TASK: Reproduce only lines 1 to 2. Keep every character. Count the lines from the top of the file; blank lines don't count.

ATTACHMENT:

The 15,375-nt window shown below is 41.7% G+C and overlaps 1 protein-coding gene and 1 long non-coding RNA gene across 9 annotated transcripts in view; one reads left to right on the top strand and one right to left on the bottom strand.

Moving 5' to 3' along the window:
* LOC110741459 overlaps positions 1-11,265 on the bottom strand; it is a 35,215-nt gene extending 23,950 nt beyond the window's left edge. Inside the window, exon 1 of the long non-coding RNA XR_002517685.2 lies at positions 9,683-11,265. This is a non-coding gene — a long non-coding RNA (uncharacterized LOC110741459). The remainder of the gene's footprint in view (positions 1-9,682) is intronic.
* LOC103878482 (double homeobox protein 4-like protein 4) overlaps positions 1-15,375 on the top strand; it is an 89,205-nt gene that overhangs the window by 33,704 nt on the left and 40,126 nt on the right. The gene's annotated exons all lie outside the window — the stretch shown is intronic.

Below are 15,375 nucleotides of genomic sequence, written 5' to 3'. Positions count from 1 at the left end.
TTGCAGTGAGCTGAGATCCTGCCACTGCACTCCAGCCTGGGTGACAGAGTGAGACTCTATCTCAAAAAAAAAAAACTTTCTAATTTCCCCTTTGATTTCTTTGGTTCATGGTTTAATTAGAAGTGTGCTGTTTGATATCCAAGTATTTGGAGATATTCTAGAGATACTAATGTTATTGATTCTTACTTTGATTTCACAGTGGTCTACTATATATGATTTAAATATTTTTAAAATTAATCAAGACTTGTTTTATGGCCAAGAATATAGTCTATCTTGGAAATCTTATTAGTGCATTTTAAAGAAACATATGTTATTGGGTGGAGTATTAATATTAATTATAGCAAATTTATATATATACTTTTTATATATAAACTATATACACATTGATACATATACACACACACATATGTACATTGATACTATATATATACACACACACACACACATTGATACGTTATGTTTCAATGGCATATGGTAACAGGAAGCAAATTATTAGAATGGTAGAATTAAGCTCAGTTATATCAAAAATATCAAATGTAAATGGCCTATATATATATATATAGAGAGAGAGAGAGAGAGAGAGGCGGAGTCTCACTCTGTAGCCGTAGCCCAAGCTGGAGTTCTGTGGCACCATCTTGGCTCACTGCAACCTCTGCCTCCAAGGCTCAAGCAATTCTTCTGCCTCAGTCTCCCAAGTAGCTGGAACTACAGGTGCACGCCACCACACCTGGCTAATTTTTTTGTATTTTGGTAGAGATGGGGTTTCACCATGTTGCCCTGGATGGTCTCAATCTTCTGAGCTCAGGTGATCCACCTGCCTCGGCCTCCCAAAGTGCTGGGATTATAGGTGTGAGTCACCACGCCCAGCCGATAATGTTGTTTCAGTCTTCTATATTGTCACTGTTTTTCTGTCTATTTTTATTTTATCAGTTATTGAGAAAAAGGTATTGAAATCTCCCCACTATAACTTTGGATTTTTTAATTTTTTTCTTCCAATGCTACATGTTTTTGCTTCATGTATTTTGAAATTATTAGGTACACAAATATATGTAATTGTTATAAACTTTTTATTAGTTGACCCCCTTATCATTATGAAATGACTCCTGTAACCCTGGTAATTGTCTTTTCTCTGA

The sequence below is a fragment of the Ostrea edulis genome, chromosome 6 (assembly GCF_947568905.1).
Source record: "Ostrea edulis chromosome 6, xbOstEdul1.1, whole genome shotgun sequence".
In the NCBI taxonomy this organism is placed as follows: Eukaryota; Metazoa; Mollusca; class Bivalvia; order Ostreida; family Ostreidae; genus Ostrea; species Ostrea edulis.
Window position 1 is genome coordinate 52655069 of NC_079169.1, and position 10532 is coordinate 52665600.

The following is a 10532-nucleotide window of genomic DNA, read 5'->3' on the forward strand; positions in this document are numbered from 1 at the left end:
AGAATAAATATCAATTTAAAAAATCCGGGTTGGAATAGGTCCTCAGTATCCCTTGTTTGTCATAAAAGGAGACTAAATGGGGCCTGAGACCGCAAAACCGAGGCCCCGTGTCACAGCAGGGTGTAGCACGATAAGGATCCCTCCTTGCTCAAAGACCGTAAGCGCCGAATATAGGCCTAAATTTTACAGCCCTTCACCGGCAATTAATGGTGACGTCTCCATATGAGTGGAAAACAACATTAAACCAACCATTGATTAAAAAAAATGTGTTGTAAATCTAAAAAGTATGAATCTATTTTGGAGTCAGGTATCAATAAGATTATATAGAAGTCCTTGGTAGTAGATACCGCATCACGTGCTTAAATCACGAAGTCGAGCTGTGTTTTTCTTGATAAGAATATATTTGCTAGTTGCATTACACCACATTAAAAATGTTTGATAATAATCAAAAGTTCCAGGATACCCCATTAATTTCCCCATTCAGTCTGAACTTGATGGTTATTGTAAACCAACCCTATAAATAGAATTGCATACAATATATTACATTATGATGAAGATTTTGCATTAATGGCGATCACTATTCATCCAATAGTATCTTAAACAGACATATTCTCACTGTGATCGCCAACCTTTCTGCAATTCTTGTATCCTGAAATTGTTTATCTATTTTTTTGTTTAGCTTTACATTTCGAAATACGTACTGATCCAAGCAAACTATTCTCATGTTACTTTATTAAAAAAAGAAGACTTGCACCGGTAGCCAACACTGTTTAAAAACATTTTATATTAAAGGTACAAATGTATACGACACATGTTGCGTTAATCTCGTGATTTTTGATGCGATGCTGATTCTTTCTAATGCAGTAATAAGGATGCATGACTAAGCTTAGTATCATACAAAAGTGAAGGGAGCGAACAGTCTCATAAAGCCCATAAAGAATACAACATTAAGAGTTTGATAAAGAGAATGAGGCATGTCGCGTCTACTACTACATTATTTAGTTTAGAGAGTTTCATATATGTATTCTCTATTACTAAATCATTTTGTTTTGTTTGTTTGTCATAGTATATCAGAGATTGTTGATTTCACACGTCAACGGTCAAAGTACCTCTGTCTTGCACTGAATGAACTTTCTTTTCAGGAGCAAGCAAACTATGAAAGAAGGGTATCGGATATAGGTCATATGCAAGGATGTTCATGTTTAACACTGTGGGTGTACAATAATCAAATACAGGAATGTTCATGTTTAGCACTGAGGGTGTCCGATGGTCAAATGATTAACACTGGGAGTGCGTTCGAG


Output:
The 15,375-nt window shown below is 41.7% G+C and overlaps 1 protein-coding gene and 1 long non-coding RNA gene across 9 annotated transcripts in view; one reads left to right on the top strand and one right to left on the bottom strand.

Moving 5' to 3' along the window: